Hungary: Flood-borne environmental injustices against Roma communities
The Hungarian floods and flash floods that have affected Roma communities in recent years must be analysed from the perspective of environmental injustice. This case study describes the unequal burdens Roma people faced during the 2001 flood of Szabolcs-Szatmár-Bereg County and the 2010 flood of the Sajó, Herdánd and Bódva rivers in Borsod-Abaúj-Zemplén County. It also shows how these historical incidents serve as lessons for similar events that happened in the past year and are expected to recur in years to come. Two hundred and twenty-seven Roma settlements in Hungary reported at least one flood-related occasion during the last decade. This case study also raises concerns over the vulnerability of Roma communities to flash floods in the mountainous areas of Hungary.
Although Hungary has not experienced major floods, only drought in recent times, past experiences show that the situation could quickly turn from excess to shortage, and back to excess water. In recent years, extreme droughts hit the Carpathian basin hard, yet heavy rainfall and thunderstorms resulted in flash floods in areas with a higher share of the country’s Roma population. According to different climate models and predictions, the North Hungarian Mountains are seriously threatened by flash floods and face a higher risk of regular floods.
Roma minority share and flash flood exposition
Source: Central Statistical Office and NaTÉR database.
The most recent significant damage was caused by a storm in Ónod in 2022. In 2020, the most affected area was Miskolc. In 2018, the Pétervására and Füzesabony areas of Heves County suffered from flash floods, resulting in a flood emergency situation. In 2017, flash floods were also observed in the Ózd basin area, causing damage in several settlements.
According to the scientific literature, floods and flash floods can have significant health impacts on minority groups such as Roma communities, particularly those that are socio-economically disadvantaged and have limited access to resources and information. ‘I can say that flash floods affect us living by rivers and streams,’ says an anonymized interviewee. For example, if a flood event is not predicted and hits a community unexpectedly, it can cause physical injuries. Water-borne and vector-borne diseases can also occur. Communities living in areas with poor sanitation and waste management are particularly vulnerable to these diseases.
As part of this study, participants were surveyed and asked to rate their residential areas and surrounding environment on a scale of 1 to 10. On average, Roma respondents gave scores 1.5–2 points lower than non-Roma Hungarian respondents. Furthermore, while a significant portion of the non-Roma Hungarian group (19.7 per cent) reported feeling under-appreciated (scoring 1–3), nearly half of Roma respondents (47.7 per cent) expressed the same sentiment. These findings suggest that Roma individuals may perceive themselves as being viewed as a marginalized societal group. Additionally, a significant proportion of the Roma respondents (44.2 per cent) felt that they have no influence on socio-economic and political processes. ‘After floods or disasters, there is no help to assist us. Unemployment is very high among the community. There is no means to get back on our feet,’ says another Roma person interviewed for this case study. This lack of perceived agency may contribute to a lack of motivation to seek change, as Roma individuals may feel there is no reason to do so.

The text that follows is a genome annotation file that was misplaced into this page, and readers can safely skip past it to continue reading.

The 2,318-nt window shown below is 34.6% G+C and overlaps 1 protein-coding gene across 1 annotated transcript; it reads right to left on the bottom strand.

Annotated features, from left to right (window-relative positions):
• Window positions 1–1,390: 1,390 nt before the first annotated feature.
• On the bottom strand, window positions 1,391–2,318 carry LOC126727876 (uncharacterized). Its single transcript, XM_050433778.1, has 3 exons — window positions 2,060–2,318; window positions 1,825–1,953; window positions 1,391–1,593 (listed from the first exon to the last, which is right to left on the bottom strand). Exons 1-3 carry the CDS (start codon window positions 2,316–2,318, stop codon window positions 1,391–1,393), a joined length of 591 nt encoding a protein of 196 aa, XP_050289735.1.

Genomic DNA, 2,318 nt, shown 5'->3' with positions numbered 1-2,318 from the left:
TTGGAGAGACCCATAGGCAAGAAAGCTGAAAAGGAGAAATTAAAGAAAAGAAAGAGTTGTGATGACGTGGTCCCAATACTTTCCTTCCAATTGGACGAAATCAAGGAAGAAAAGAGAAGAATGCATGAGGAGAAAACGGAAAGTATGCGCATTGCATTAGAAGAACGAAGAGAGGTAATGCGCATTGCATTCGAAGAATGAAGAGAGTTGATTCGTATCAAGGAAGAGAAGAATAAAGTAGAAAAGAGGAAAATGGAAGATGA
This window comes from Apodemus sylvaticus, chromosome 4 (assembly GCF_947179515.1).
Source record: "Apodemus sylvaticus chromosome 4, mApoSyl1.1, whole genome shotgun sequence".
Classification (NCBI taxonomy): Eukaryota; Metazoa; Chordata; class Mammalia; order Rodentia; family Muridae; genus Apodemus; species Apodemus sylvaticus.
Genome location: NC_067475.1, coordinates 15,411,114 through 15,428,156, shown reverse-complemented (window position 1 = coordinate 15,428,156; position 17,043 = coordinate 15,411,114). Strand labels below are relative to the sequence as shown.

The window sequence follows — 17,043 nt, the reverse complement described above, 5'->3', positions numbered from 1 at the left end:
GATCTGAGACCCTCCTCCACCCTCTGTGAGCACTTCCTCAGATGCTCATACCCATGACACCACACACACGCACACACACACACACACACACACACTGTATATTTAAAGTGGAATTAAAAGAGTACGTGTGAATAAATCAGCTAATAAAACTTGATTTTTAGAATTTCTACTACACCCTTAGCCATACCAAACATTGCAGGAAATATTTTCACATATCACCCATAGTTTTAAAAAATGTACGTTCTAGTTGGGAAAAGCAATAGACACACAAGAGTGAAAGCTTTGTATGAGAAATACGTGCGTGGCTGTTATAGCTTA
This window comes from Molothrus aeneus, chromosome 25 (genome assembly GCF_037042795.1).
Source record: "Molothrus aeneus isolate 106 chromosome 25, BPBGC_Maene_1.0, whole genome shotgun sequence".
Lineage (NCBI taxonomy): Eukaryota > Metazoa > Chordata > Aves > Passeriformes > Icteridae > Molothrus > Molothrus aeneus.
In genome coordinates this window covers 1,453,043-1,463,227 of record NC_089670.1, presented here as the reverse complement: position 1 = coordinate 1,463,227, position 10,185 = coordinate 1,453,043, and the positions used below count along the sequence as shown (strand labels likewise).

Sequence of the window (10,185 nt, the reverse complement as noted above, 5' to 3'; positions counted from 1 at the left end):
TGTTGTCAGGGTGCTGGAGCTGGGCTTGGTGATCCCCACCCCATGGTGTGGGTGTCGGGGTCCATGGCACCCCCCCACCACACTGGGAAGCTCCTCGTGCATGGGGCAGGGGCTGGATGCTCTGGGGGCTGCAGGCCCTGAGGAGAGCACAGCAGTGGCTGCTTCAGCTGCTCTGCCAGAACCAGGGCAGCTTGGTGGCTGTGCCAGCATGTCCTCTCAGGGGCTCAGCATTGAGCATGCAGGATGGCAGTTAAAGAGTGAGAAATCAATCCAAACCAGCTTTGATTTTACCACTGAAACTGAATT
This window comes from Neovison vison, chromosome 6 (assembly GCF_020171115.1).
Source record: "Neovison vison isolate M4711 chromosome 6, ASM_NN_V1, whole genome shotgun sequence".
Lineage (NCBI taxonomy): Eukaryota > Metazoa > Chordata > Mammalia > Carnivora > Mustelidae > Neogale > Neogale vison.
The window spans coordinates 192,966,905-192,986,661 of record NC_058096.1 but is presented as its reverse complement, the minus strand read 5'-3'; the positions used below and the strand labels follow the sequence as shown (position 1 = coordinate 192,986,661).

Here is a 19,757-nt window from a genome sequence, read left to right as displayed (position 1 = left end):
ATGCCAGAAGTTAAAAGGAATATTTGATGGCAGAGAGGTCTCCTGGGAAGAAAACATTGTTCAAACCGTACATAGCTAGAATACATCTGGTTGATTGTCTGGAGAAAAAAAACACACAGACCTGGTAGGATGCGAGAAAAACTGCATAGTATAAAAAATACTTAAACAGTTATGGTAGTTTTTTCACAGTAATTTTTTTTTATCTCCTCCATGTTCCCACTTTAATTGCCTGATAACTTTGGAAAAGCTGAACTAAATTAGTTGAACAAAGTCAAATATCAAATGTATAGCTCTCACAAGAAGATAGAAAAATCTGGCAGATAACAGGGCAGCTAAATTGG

‘The county’s Roma self-government doesn’t receive funds for reducing this kind of damage. Funding can be acquired, but finding someone who will help is not common, so we can’t intervene in these situations.’
In the case of floods, Roma settlements are disproportionately affected compared to other communities. Roma people are often marginalized and live in poverty, which makes them more vulnerable to environmental hazards. ‘Floods affect those areas the most where local conditions dictate it, where defence is inadequate, and it is inadequate in many places where Roma live,’ recalls another interviewee. In most case, floods cause damage to Roma homes, infrastructure and crops, all of which have severe economic consequences for the already marginalized communities.